Tort Story 2

Names and other personal data has been changed for privacy regulation, and these may or may not be current or former clients.

Andrea

Andrea was so excited back in 2009. After an ugly divorce and living in a crappy apartment for a few years, her and her new boyfriend finally purchased a home to live in together. It was similar to the layout of the apartment, but with one key difference. In the old place, Andrea would walk out of the bedroom and make an immediate right to the bathroom. In the new place, the bathroom was straight across the hall. Well, sure enough, a few months after moving in, Andrea woke up in the middle of the night and made the wrong turn. To the right in the new house was the basement stairs. She took quite the tumble. After a 3 am emergency room visit she was out of work for a couple days and on muscle relaxers for the soft tissue neck injury, with full recovery in about 10 days.

Fast forward to 2012 – Andrea is driving to work on a busy two-lane road on New Year’s Day. She crests the hill to see a garbage truck stopped and a worker loading trash into the back. She stops to wait, hoping it won’t make her late for her shift. Coming up behind her stopped compact car is a midsize sedan that is not slowing down. All she could think about was smushing the worker in the crash. She cut the wheel left and braced for the impact. She was hit so hard that she not only crossed the lane of oncoming traffic, but went 10 feet off the road and landed against a fence. Her neck immediately began to ache, and she ended up heading to the ER in an ambulance. Here, the force of that impact brought back that old neck injury, and significantly worsened the damage. Andrea now has migraines and neck pain continually, and misses several days of work per month with FMLA. FMLA is unpaid time off.

With limited tort, Andrea would only be able to recover the medical bills for the ER visit, the time she missed from work, and the cost to replace her car, as it was a total loss. With full tort, Andrea could obtain monetary compensation for loss of future income earnings, estimating the days she misses from work unpaid for the years she has left before normal retirement age.

Andrea did have the full tort option on her insurance when this accident happened, but she decided not to recover nonmonetary damages. She truly believed the young woman who hit her just made an honest mistake, and she didn’t have very good insurance, so Andrea felt bad at the thought of the young woman’s wages being garnished or a judgement being assessed. You see, just because you have the right doesn’t mean you have to use it.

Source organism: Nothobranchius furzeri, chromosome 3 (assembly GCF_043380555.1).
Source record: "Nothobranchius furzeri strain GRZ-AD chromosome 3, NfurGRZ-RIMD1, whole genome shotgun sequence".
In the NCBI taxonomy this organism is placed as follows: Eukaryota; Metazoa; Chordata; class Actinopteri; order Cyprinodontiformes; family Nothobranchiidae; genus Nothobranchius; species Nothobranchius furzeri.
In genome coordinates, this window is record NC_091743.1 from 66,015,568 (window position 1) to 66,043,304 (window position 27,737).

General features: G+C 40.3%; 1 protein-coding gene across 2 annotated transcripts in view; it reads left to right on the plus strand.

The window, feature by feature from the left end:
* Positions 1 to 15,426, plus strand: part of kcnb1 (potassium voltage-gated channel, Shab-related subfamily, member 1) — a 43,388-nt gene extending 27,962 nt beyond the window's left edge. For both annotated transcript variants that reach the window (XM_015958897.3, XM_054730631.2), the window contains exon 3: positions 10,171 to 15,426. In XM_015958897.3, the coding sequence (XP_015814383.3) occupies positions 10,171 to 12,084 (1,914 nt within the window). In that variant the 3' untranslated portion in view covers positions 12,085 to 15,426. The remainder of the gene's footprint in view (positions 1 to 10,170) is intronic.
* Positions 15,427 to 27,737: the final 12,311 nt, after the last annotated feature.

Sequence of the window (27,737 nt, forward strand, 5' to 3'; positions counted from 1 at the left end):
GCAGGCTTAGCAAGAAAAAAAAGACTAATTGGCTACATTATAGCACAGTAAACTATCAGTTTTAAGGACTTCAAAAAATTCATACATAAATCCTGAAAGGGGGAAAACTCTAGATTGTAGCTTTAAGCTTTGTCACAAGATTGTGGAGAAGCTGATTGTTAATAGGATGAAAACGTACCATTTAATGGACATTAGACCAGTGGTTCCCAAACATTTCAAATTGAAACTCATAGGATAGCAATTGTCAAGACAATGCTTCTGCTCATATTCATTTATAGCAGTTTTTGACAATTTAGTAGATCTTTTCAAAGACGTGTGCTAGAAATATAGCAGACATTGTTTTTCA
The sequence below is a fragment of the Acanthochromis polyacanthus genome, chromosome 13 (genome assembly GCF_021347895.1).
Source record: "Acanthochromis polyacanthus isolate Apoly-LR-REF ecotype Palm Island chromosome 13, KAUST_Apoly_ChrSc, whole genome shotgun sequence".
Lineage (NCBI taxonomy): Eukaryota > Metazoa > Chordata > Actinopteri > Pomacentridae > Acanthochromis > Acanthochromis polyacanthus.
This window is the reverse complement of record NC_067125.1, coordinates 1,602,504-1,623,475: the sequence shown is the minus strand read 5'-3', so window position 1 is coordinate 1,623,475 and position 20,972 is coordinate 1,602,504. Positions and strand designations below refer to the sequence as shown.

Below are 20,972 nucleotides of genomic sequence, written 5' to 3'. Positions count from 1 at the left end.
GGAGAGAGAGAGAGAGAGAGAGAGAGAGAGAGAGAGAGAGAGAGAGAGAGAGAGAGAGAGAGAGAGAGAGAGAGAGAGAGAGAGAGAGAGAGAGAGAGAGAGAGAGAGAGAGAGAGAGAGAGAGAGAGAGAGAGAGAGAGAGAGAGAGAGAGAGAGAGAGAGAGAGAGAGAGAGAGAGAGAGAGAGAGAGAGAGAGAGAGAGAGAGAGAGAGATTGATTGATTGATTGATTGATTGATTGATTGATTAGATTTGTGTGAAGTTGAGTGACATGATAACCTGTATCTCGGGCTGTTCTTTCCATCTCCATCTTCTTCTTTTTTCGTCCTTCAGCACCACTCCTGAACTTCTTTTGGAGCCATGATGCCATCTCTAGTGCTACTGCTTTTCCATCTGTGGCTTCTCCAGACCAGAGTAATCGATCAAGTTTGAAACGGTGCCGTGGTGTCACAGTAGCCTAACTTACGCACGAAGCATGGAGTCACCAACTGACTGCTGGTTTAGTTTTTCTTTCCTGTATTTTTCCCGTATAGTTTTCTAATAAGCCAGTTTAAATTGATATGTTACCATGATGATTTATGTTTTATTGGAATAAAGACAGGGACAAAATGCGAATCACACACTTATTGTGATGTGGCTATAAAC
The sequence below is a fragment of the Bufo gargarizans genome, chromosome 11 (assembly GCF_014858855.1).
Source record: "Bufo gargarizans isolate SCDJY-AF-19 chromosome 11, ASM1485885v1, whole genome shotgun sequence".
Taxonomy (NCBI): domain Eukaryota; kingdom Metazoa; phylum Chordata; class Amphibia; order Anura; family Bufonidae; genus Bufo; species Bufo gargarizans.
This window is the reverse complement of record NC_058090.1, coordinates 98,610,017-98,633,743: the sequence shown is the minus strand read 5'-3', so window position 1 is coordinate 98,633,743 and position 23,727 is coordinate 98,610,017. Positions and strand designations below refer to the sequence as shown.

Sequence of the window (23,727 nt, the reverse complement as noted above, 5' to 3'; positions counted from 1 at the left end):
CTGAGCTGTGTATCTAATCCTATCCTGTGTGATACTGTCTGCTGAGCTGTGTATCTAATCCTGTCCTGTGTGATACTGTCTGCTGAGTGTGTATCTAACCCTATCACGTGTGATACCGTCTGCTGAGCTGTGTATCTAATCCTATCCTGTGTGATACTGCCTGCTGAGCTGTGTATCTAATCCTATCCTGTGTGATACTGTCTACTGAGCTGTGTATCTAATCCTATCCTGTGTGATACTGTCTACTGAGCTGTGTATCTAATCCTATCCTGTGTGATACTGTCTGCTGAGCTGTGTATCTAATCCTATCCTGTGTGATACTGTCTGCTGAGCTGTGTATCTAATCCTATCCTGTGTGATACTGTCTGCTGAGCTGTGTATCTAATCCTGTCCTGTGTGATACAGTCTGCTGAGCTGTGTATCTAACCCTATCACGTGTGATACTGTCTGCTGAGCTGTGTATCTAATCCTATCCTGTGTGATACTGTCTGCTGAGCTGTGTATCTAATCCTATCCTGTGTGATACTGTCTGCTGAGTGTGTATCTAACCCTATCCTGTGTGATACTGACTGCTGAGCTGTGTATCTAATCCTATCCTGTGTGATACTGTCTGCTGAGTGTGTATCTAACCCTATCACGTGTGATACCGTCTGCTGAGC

Tort Story 1

Stories and examples

Names and other personal data has been changed for privacy regulation, and these may or may not be current or former clients.

Charles

Charles was in a car accident in March last year.  He was hit by a tractor trailer in his small pickup truck.  The truck ended up in 3 pieces on the road.  Thankfully, Charles was not ‘seriously injured,’ as in he was home after 4 days at Prime Hospital and back to work about 2 months later (he has a manual labor job) and to look at him now he’s just fine.  However, he sustained injuries to his lungs and diaphragm, which have required several procedures, and we just learned that the damage from the accident and necessary surgeries have decreased the range of motion in his diaphragm and caused him to develop asthma.  Normally we would call that lucky and move on.  Here’s the thing…  Charles is super athletic, and was signed up for a half Ironman that same summer.  At over 55 years old.  Not only did he have to cancel that ‘bucket list’ item, but with his current lung/breathing conditions, he’ll never be able to do that.  He trained for literally years to get to the point that he could run, bike, and swim that event.  He’s pretty devastated.  This also takes away his ‘stress relief’ activity from his life.  He’ll need to find a sedentary hobby now.  We aren’t sure what that will be.